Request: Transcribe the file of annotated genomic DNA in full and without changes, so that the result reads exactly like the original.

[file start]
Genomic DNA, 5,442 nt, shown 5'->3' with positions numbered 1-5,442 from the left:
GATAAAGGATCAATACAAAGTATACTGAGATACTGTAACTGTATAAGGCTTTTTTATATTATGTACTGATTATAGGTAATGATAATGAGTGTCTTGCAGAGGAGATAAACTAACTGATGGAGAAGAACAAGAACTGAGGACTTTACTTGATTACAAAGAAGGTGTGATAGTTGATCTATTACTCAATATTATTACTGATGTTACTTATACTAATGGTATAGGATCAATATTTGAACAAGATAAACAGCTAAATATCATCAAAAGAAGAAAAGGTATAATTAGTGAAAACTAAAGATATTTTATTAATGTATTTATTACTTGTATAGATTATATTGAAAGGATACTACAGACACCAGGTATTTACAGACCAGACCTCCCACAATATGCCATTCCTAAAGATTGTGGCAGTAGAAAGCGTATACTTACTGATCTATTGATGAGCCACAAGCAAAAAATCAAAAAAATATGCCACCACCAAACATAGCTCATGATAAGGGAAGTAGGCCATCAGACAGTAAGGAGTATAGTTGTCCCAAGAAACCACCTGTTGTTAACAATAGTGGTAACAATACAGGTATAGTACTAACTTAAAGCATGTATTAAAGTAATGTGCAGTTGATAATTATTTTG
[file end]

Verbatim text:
Genomic DNA, 5,442 nt, shown 5'->3' with positions numbered 1-5,442 from the left:
GATAAAGGATCAATACAAAGTATACTGAGATACTGTAACTGTATAAGGCTTTTTTATATTATGTACTGATTATAGGTAATGATAATGAGTGTCTTGCAGAGGAGATAAACTAACTGATGGAGAAGAACAAGAACTGAGGACTTTACTTGATTACAAAGAAGGTGTGATAGTTGATCTATTACTCAATATTATTACTGATGTTACTTATACTAATGGTATAGGATCAATATTTGAACAAGATAAACAGCTAAATATCATCAAAAGAAGAAAAGGTATAATTAGTGAAAACTAAAGATATTTTATTAATGTATTTATTACTTGTATAGATTATATTGAAAGGATACTACAGACACCAGGTATTTACAGACCAGACCTCCCACAATATGCCATTCCTAAAGATTGTGGCAGTAGAAAGCGTATACTTACTGATCTATTGATGAGCCACAAGCAAAAAATCAAAAAAATATGCCACCACCAAACATAGCTCATGATAAGGGAAGTAGGCCATCAGACAGTAAGGAGTATAGTTGTCCCAAGAAACCACCTGTTGTTAACAATAGTGGTAACAATACAGGTATAGTACTAACTTAAAGCATGTATTAAAGTAATGTGCAGTTGATAATTATTTTG